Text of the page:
As the auto-fireman took the bend into Stanford, Custer tracked
the accepted arc and slowly edged over until the long ladder once more lined to the
tractor. From here he could see, far ahead, the approximate location of the alarm
and searched the grayed sky above it. No fire. He hunched his turnout collar
higher around the ears as cold wind whipped at his face, and tried to relax.
Glancing down at Doran brought a quick grin. Tom was still struggling with his
axe-belt and had bumped his helmet down over his nose. Had Custer but known that
these were to be last events: a last grin, a last look at a brother firefighter, what
would have been his reactions in the tragic moments to come?
Custer advertently noticed bystanders glancing alternately at the racing rig and at something to the eastward on Ninth. His uneasiness grew to alarm. He felt the apparatus tremble beneath him in a sudden drag as the driver coasted into the intersection under compression. Suddenly Custer saw Lieutenant La Fon grab at the arm of the tractor seat and yell. It was then he heard the heavy scraping of steel on steel and at the same instant saw the big Long Beach P. E. lunging forward with locked wheels, throwing a shower of sparks. The whole rig seemed to leap ahead as the auto-fireman gunned the motor to its capacity in a wild effort to pull the apparatus clear. The men riding the side had but time to throw up a shielding arm while Custer's fingers bit into the cold leather of the big wheel, praying for a break that he knew wouldn't come. He was strapped in and trapped.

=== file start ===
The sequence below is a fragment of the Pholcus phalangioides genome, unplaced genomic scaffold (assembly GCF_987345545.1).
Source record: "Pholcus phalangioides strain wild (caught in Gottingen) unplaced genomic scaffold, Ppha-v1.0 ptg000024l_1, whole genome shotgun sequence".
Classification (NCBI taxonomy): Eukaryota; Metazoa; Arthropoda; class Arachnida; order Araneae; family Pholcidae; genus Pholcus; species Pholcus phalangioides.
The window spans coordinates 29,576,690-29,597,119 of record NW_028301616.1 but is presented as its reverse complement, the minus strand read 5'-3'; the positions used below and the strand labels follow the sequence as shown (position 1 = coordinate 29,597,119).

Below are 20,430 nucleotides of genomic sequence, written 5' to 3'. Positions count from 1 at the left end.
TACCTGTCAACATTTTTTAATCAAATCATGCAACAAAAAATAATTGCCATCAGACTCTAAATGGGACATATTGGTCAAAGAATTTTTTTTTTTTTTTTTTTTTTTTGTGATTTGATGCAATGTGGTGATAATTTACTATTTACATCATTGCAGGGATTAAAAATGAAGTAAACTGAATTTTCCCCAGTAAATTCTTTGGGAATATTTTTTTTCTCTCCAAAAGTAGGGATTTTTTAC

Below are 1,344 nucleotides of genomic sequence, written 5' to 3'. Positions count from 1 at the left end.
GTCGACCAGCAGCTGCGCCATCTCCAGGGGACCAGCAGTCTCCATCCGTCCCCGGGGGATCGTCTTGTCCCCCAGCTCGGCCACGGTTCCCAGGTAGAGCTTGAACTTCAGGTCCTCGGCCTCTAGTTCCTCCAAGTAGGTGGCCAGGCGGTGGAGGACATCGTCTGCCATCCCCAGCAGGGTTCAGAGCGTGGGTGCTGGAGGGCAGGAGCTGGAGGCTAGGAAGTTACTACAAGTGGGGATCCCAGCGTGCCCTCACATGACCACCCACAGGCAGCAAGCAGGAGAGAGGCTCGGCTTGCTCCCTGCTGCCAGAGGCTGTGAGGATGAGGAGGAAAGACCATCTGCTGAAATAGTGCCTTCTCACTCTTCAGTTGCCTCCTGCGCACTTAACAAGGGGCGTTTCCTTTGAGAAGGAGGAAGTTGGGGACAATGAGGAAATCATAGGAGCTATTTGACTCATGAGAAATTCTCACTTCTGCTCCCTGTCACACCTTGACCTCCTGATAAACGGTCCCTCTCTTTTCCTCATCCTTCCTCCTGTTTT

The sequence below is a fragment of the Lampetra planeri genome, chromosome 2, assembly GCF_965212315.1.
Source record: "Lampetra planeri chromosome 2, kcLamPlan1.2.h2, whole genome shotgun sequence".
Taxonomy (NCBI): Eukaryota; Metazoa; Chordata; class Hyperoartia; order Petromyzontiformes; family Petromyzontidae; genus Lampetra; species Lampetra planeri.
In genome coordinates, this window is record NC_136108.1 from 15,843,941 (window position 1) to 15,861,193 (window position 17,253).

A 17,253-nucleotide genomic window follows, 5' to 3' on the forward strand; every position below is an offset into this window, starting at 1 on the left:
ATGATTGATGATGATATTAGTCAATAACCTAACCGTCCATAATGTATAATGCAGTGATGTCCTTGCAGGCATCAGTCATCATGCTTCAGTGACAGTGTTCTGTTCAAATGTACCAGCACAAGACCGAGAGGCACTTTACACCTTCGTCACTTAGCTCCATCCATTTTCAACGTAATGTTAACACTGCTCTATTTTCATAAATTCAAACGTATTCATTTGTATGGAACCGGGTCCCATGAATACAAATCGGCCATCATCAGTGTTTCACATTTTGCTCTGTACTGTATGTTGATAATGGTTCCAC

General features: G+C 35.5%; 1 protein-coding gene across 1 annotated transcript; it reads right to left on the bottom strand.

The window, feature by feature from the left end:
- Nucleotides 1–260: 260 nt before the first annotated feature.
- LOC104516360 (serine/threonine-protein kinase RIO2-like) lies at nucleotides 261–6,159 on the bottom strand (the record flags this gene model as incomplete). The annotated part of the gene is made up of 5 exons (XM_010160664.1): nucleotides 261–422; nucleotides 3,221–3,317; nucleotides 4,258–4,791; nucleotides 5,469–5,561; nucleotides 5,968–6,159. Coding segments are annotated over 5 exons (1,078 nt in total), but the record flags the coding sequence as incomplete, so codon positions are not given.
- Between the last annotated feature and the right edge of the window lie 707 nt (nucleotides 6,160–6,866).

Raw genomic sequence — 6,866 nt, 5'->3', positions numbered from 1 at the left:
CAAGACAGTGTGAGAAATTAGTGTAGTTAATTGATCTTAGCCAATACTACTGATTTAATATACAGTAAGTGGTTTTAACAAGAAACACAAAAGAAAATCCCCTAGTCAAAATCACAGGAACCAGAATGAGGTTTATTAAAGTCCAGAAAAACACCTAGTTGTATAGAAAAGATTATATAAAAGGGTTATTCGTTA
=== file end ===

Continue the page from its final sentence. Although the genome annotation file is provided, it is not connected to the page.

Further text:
The heavy, iron-bound cab-face crunched into the mass of ladders with a resounding crash that was heard far past Broadway, hitting just forward of the tiller seat and hurling the entire rig a distance of fifty-seven feet, which stopped only after slamming into Engine Nine. Crews of both rigs were torn from their position and hurled into the street. Custer's body was ripped from the safety belt and thrown to the pavement with such violence that his skull was fractured in two places and his back broken.
The terrific impact of the collision made a tangled wreck of both rigs and attracted crowds from far distant points, some of whom arrived, nevertheless, in time to view the carnage of men and equipment before the ambulances arrived. The P. E. motorman was immediately arrested by a request of the coroner on charges of manslaughter, but was later released to the custody of the Pacific Electric Council.
Harry Custer never regained consciousness, but died a few minutes
later while his wife, Mrs. Clara Custer, stood helplessly by his side.
This was the fifth wreck of its kind, involving fire apparatus and the railway companies, in a surprisingly short period of time. So it was that a hornet's nest had fallen with the death of Custer and caused a complete investigation to be held. It was due to the result of this inquiry that a very interesting and well written article appeared in a daily newspaper, composed by one who signed himself "Just a Fireman." A portion of this is printed below:
The resulting death of Harry Custer was a loss
felt keenly by all members of the department as well as his personal friends. His
was a fate to which we may all be exposed and where knowledge and experience prove quite
useless. But should fortune have extended only a suggestion of a way out--if there
had been even a mere possibility of escape--we feel confident that Custer would have
This article appeared in the April 1944 issue of the Firemen's Grape Vine.